I knew adopting a newborn in North America was not for the impatient. But I had no idea:
The latest federal data show about 6,800 babies a year are relinquished at birth for adoption, a minuscule number out of nearly 3 million unwed pregnancies. Moreover, only white women place their babies for adoption. Since 1989, the number of black babies relinquished at birth has been statistically zero…
Why is “Juno”-style adoption — an unwed mother places her newborn with a unrelated couple — so rare?
Legal abortion is part of the answer. Some 50 million pregnancies have been erased since the 1973 Roe v. Wade ruling…
Adoption, meanwhile, has become unthinkable.
Infant adoption is a “barbaric” practice, said one of many anti-adoption Web sites. “With abortion, grief has closure. With adoption, the grief intensifies over time,” is a common warning.
Closure? According to Webster’s dictionary, closure is “an often comforting or satisfying sense of finality; something (as a satisfying ending) that provides such a sense.” I’ve heard abortion described in many ways over the last few years, but words like ‘comforting’ and ‘satisfying’ never made the cut until now.
It is not my intention to deny the full range of emotions associated with adoption. Rather, I’d like to shout through a bullhorn (preferably while standing on a soap box) that there is no closure involved in the act of abortion. It is disturbing to think that there are anti-adoption organizations out there that preach:
Adoption…is “an industry” in which “young, unwed (and thus powerless) parents are persuaded, through force, coercion or outright lies, to transfer parental rights of their children to older, more affluent couples.”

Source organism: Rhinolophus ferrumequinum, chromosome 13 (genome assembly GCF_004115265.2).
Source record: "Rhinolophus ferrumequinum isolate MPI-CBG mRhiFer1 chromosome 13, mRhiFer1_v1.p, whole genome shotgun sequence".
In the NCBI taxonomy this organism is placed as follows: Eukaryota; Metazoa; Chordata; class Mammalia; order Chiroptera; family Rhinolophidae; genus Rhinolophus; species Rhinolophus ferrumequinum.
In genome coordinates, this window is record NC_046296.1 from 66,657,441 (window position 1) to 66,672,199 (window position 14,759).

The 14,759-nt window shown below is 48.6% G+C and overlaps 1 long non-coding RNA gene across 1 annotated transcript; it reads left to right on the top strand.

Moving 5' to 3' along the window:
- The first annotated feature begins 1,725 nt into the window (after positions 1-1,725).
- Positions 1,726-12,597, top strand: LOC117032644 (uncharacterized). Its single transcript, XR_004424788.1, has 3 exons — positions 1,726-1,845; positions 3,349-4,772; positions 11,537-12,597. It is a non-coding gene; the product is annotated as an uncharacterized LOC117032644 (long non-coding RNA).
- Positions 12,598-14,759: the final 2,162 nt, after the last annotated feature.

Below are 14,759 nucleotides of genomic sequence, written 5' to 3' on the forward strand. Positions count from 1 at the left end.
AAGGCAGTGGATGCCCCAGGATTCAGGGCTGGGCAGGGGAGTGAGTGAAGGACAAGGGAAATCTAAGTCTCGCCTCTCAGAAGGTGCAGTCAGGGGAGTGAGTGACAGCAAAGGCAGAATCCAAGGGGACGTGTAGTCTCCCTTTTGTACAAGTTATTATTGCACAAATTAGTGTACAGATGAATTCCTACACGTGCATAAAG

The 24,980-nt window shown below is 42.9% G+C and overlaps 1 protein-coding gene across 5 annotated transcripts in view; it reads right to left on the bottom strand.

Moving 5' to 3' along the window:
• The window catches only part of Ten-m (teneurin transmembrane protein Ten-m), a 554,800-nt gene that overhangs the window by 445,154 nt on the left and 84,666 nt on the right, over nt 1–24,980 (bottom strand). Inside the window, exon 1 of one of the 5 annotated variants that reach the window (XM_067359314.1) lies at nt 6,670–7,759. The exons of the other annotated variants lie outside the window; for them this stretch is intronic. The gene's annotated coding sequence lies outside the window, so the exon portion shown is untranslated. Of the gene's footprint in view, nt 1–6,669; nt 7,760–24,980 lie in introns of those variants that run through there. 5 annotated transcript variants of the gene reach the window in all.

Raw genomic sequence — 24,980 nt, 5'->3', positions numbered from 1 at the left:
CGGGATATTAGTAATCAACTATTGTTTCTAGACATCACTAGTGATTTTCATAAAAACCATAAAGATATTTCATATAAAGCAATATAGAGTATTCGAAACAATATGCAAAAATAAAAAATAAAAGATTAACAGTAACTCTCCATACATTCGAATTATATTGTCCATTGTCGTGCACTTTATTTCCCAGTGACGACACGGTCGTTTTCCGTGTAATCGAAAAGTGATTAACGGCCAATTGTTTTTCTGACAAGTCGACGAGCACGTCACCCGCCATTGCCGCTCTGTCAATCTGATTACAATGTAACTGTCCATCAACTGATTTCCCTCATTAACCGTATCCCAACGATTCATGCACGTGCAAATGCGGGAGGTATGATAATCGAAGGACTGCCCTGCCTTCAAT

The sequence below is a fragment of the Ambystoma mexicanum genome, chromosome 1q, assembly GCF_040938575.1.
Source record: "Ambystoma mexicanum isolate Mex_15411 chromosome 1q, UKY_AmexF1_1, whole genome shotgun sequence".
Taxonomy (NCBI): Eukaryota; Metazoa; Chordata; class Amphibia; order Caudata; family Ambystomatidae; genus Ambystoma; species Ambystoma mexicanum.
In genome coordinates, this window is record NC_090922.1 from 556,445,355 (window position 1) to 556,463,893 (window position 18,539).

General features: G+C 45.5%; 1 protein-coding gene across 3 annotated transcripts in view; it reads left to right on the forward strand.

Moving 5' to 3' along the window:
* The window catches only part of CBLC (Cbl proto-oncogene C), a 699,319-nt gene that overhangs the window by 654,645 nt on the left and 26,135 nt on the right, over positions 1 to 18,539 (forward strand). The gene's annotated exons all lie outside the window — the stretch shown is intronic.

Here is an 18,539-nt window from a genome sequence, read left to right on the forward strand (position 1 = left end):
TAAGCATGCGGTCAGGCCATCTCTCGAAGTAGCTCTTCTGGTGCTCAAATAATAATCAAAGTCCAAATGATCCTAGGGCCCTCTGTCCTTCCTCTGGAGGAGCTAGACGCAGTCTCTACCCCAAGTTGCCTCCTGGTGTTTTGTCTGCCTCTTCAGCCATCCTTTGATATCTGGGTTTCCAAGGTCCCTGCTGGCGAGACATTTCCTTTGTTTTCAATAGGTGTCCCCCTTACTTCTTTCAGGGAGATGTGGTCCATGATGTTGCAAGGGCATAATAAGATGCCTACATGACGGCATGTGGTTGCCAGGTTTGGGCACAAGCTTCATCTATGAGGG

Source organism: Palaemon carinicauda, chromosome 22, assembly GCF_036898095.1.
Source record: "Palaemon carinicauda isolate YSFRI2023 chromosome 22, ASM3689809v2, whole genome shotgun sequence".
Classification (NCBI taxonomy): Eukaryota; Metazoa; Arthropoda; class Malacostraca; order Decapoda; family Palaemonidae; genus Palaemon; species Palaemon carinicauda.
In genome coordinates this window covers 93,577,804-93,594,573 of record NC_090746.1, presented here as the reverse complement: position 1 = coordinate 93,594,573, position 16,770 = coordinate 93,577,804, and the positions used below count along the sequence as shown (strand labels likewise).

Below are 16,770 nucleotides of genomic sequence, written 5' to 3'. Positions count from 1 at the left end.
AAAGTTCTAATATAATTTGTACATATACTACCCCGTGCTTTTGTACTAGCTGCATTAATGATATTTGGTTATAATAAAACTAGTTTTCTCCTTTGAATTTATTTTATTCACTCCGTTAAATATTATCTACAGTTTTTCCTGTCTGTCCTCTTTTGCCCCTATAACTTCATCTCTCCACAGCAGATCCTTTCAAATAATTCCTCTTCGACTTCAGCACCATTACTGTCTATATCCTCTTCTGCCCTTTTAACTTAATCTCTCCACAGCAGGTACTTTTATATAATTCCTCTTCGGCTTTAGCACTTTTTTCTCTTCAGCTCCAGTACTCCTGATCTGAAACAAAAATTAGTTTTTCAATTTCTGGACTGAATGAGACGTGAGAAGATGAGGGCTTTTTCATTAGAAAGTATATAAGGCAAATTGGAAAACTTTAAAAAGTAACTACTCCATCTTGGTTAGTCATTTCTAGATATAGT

You know, feminist abortion advocates swear to us up and down that abortion is empowering, and that the idea of coercion is ferociously exaggerated. But when faced with the option of adoption, suddenly women are weak, powerless victims who’s babies are being ripped from their arms.
Am I alone in sensing the cock-eyed perspective here?
Andrea adds: I have heard pro-life advocates express concern about coercion in adoption, actually. I think coercion certainly exists in abortion, so I don’t think it goes entirely absent in adoption. The pro-life advocate I knew wanted to advocate for girls who are pregnant to become mothers, I think. (I should add that she is not a “barefoot and pregnant” type of woman–you’ll have to take my word on that…) These are tricky questions. I would again default to the notion that we don’t kill to solve our problems, and therefore the anquish of adoption is a lesser burden than the anguish of taking your child’s life.by